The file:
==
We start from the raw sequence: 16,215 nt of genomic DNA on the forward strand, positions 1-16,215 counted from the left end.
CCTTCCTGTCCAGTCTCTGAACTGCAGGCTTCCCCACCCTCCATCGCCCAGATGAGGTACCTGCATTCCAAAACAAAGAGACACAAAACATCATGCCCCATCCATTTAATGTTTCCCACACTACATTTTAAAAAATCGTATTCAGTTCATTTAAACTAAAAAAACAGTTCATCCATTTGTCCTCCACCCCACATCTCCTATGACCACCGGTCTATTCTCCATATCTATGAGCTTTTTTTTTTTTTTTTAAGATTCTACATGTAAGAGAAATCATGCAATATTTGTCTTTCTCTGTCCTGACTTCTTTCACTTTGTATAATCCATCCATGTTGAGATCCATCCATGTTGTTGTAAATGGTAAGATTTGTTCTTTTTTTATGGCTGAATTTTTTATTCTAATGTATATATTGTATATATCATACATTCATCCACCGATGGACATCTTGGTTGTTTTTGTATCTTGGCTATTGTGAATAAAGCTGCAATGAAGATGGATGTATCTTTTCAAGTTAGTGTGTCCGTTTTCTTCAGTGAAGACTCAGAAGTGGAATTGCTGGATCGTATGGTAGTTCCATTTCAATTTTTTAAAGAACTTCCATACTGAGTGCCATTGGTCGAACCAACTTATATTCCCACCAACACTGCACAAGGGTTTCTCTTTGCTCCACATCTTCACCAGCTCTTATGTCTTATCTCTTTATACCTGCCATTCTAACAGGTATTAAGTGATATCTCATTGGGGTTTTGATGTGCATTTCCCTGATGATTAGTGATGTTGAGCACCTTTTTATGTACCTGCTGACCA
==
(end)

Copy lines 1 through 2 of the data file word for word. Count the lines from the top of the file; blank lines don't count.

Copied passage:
We start from the raw sequence: 16,215 nt of genomic DNA on the forward strand, positions 1-16,215 counted from the left end.
CCTTCCTGTCCAGTCTCTGAACTGCAGGCTTCCCCACCCTCCATCGCCCAGATGAGGTACCTGCATTCCAAAACAAAGAGACACAAAACATCATGCCCCATCCATTTAATGTTTCCCACACTACATTTTAAAAAATCGTATTCAGTTCATTTAAACTAAAAAAACAGTTCATCCATTTGTCCTCCACCCCACATCTCCTATGACCACCGGTCTATTCTCCATATCTATGAGCTTTTTTTTTTTTTTTTAAGATTCTACATGTAAGAGAAATCATGCAATATTTGTCTTTCTCTGTCCTGACTTCTTTCACTTTGTATAATCCATCCATGTTGAGATCCATCCATGTTGTTGTAAATGGTAAGATTTGTTCTTTTTTTATGGCTGAATTTTTTATTCTAATGTATATATTGTATATATCATACATTCATCCACCGATGGACATCTTGGTTGTTTTTGTATCTTGGCTATTGTGAATAAAGCTGCAATGAAGATGGATGTATCTTTTCAAGTTAGTGTGTCCGTTTTCTTCAGTGAAGACTCAGAAGTGGAATTGCTGGATCGTATGGTAGTTCCATTTCAATTTTTTAAAGAACTTCCATACTGAGTGCCATTGGTCGAACCAACTTATATTCCCACCAACACTGCACAAGGGTTTCTCTTTGCTCCACATCTTCACCAGCTCTTATGTCTTATCTCTTTATACCTGCCATTCTAACAGGTATTAAGTGATATCTCATTGGGGTTTTGATGTGCATTTCCCTGATGATTAGTGATGTTGAGCACCTTTTTATGTACCTGCTGACCA